Anti-virus software helps protect you from computer security threats, but even if you have anti-virus software, you can still get computer viruses. So how useful really is anti-virus software?
Anti-Virus Software Similar To Human Immune System
Your body is exposed to dozens of viruses and thousands of bacteria (or more) a day, but you probably only get sick once in a while. Why? Because your immune system fights off viruses and bad bacteria before they become a problem for you.
But every once in a while you do get sick. Does that mean your immune system is broken? It could, but usually it just means that a virus or bacteria attacked your body in a way your body wasn’t prepared for. It could be a new virus or it could be that you got a huge dose of bacteria (like from a puncture wound).
It both cases, there was little your body could to prevent the illness. Your body can’t know how to fight new things until it sees them for the first time, nor can it justify the huge metabolic effort required to be ready for massive doses of things it knows are dangerous.
How Anti-Virus Is Like The Immune System For Computer Security Threats
Anti-virus software has the same problem dealing with computer viruses as the human immune system has dealing with biological viruses: it can’t know how to deal with a new virus until it sees it for the first time.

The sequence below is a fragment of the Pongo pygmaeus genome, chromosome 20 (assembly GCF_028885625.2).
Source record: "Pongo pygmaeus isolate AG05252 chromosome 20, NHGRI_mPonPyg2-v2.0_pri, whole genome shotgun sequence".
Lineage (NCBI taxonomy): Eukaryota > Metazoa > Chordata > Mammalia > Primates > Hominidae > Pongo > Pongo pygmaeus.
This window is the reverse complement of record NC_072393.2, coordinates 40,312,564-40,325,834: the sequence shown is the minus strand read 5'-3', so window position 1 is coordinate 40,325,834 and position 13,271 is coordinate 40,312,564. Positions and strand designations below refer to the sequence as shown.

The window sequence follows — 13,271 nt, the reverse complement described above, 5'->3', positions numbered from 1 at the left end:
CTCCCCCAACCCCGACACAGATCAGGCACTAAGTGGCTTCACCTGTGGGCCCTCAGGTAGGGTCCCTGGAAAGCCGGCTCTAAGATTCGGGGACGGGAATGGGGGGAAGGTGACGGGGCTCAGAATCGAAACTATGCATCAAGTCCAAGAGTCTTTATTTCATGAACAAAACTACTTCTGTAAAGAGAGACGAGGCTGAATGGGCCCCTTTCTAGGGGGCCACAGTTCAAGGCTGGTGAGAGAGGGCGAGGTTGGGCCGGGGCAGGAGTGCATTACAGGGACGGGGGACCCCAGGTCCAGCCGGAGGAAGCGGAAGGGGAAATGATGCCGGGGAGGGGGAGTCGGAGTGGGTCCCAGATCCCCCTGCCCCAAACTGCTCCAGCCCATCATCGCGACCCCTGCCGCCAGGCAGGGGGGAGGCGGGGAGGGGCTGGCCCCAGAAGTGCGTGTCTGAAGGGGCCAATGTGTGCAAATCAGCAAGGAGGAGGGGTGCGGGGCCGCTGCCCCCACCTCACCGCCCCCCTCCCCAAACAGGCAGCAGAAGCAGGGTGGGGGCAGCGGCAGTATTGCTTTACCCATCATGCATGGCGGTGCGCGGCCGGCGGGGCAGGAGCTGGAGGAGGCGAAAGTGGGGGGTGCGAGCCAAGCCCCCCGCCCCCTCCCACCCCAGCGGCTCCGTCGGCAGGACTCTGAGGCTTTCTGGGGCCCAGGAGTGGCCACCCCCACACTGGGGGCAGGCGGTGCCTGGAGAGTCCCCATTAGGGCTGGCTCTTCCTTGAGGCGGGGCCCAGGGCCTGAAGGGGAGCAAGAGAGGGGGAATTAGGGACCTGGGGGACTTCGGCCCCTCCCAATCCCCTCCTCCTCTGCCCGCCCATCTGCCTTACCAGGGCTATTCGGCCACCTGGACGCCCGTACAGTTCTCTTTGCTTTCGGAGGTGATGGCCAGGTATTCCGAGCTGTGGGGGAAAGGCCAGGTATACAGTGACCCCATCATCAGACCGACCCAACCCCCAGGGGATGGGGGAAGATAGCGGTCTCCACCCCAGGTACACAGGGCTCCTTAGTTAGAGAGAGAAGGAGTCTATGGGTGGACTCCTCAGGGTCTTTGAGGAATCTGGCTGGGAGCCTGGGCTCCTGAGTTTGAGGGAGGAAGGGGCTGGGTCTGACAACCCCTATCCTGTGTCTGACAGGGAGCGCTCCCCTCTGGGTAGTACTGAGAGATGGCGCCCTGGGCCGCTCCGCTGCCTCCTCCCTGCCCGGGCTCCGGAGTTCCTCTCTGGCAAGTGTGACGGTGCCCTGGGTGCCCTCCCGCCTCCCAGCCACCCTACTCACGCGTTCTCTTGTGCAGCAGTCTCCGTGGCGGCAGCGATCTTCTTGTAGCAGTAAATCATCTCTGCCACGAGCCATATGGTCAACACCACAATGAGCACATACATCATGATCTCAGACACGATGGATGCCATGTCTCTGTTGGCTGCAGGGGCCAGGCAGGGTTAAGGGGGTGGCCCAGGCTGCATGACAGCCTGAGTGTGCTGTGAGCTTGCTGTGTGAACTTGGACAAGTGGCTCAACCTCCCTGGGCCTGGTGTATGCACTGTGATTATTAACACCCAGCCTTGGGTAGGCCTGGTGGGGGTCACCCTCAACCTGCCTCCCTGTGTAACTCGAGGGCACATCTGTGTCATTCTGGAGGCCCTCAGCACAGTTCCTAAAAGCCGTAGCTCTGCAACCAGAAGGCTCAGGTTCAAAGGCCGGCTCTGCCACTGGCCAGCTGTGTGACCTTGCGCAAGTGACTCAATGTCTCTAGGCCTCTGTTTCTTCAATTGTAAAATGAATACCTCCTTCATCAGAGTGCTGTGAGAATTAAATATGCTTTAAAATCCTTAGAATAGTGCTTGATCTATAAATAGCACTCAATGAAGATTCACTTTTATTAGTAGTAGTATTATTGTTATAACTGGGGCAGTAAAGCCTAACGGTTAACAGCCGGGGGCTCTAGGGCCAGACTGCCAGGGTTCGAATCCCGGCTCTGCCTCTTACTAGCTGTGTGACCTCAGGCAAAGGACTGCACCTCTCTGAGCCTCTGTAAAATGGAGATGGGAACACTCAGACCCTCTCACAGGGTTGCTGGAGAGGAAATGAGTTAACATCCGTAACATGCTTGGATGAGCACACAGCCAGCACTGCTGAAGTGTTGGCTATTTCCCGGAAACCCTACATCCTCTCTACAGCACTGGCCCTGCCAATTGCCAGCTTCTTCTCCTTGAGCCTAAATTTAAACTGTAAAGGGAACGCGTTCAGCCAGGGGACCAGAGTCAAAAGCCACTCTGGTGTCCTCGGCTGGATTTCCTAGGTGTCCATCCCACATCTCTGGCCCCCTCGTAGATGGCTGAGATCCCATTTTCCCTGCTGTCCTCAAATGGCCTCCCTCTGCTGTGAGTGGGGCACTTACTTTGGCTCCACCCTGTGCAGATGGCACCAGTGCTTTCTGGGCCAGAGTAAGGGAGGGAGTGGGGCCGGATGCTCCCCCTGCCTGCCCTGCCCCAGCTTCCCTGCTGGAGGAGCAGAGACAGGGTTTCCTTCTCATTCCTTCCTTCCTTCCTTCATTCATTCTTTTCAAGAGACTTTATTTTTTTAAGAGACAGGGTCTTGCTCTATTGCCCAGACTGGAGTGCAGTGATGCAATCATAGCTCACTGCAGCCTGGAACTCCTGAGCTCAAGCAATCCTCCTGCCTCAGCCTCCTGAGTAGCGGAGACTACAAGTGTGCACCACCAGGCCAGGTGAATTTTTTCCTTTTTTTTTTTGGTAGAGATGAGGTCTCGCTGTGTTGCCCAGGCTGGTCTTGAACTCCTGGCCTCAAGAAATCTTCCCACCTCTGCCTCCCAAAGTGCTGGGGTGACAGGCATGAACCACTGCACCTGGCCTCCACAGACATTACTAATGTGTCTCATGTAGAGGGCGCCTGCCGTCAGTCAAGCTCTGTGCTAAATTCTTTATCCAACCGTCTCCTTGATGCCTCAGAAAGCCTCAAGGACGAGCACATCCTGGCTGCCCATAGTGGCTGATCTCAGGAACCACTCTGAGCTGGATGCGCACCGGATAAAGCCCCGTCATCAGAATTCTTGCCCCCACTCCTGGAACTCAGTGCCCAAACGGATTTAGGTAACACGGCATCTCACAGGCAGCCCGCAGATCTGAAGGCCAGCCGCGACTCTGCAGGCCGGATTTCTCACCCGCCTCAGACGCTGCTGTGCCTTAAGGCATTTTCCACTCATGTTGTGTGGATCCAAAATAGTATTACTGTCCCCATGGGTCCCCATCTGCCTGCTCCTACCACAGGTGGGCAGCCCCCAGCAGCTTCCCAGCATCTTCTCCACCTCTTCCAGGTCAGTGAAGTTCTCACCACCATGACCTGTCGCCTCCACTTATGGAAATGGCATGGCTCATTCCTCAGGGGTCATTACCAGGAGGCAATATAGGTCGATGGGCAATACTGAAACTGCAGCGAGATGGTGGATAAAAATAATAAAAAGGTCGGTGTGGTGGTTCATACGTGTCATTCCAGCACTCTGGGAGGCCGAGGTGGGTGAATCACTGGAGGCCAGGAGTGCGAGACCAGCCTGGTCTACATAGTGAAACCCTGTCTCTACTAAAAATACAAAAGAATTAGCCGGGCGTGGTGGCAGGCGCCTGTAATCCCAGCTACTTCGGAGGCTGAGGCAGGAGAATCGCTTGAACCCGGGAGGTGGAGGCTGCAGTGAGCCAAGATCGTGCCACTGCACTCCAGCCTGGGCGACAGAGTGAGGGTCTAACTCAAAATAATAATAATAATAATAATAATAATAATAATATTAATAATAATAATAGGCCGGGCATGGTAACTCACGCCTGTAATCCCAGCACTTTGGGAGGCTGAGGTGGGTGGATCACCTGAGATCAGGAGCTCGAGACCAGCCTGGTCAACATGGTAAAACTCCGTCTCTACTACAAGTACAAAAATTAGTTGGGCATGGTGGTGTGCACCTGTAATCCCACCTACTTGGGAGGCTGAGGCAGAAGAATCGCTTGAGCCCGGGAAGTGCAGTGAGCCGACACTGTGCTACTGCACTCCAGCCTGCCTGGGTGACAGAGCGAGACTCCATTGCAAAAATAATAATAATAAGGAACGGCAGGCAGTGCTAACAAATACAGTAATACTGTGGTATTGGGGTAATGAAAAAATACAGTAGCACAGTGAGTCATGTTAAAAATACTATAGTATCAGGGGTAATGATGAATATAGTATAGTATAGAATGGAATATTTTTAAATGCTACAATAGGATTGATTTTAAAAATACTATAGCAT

That’s why new computer viruses and new biological viruses can be so devastating—nobody has a way of dealing with them yet.
Computer anti-virus programmers work hard to detect viruses before they infect too many computers. Then they work non-stop until they find a way to block those viruses from infecting new computers. But in almost every case, these research programmers don’t detect a virus until it’s already infected dozens, hundreds, or thousands of computers.
Those first-infected computers get infected no matter how great their anti-virus software because their anti-virus software doesn’t know how to deal with the threat yet.
Hackers Are A Computer Security Threat Like Bacteria
Although anti-virus software and a firewall will protect your computer most of the time, there’s a similarity between hackers and massive doses of bacteria.
If you step on a nail, particularly a rusty nail, your body will probably get a massive dose of dangerous bacteria. If your body can’t fight off that bacteria quickly, you’ll get an infection.
If a hacker targets you, he can use a massive number of tools against your computer. It’s much like stepping on a rusty nail: your computer and your body are prepared for a small or moderate level of threats, but massive threats will overwhelm your defenses.
Companies who face custom viruses and motivated hackers often use a strategy which doesn’t work well at home—they separate different functions on different computers. That way if their website goes down, it doesn’t affect their billing computer or any of their other services. But, at home, we usually just have one computer with which to do everything we need, so we can only hope that our regular anti-virus and firewall software will protect us, and that we won’t be unlucky enough to encounter a new or massive computer security threat.
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